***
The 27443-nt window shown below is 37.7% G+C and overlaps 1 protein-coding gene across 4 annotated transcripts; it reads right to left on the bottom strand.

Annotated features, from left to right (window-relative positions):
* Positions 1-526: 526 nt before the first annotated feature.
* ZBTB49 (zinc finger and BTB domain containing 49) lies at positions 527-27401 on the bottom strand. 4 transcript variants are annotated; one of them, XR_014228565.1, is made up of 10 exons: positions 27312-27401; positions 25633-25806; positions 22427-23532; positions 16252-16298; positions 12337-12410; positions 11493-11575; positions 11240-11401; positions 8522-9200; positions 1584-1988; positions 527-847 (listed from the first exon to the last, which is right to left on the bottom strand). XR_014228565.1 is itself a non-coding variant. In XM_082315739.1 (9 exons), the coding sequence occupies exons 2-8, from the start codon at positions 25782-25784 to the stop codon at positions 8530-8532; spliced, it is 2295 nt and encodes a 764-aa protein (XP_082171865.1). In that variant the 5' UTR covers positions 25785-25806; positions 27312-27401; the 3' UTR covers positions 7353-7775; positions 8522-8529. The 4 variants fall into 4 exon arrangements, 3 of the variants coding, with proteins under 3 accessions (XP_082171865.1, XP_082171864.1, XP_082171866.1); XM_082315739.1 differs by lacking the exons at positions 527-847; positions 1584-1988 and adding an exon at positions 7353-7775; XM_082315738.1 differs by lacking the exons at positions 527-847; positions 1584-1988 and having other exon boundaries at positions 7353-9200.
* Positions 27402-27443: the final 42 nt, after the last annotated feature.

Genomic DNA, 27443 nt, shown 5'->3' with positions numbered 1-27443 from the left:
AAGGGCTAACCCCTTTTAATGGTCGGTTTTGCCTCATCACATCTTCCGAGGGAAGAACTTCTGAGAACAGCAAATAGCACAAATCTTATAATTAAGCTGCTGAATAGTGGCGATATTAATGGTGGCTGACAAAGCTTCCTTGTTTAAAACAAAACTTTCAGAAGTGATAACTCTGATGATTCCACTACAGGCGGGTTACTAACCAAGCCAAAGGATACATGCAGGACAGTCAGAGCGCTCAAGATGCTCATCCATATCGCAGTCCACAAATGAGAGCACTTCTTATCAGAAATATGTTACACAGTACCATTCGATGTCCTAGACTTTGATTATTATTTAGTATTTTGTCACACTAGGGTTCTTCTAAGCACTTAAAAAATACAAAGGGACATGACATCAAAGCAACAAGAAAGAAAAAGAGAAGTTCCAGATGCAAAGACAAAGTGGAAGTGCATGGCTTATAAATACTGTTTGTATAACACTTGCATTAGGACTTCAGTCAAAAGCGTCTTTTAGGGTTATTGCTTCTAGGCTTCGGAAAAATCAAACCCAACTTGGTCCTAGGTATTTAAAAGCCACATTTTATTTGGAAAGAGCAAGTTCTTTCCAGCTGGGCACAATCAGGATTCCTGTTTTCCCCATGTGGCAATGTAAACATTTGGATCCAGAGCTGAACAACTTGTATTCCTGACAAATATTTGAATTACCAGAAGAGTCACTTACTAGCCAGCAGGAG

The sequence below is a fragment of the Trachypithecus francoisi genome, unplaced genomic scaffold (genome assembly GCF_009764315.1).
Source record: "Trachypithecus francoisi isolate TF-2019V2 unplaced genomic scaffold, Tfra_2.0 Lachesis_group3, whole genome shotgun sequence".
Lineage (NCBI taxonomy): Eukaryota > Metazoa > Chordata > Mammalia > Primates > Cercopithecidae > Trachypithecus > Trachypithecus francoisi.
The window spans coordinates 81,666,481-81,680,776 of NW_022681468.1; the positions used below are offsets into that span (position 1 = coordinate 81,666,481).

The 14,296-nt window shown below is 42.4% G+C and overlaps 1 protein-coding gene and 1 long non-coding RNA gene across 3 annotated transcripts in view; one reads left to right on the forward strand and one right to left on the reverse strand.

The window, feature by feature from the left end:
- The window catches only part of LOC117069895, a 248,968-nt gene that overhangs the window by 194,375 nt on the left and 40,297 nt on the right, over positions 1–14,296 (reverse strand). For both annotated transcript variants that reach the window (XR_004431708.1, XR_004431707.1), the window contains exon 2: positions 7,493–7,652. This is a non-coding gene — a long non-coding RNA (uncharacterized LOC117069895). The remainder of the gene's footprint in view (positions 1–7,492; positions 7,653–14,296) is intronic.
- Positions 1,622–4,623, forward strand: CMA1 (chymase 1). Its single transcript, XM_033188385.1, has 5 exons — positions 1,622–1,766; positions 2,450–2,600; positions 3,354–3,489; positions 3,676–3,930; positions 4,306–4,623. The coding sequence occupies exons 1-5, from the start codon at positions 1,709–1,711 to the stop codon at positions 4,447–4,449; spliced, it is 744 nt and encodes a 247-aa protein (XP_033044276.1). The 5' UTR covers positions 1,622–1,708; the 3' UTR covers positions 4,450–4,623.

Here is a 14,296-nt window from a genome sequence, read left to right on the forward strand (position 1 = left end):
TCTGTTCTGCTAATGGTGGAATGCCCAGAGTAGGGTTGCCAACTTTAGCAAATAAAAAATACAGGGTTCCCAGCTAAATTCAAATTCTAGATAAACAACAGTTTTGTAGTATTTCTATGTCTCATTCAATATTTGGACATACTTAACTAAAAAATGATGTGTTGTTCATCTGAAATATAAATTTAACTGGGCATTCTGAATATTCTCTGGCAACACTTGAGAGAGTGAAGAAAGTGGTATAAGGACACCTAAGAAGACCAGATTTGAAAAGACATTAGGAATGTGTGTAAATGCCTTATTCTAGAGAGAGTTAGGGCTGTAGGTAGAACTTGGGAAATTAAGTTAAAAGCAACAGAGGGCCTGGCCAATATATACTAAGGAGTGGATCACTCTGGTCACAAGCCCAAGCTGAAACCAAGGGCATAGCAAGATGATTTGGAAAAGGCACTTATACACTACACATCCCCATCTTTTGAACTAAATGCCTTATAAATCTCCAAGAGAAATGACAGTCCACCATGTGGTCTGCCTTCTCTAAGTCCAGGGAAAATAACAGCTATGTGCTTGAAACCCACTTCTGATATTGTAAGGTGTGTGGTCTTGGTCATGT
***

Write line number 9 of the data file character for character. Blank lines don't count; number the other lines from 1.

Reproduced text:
Source record: "Trachypithecus francoisi isolate TF-2019V2 unplaced genomic scaffold, Tfra_2.0 Lachesis_group3, whole genome shotgun sequence".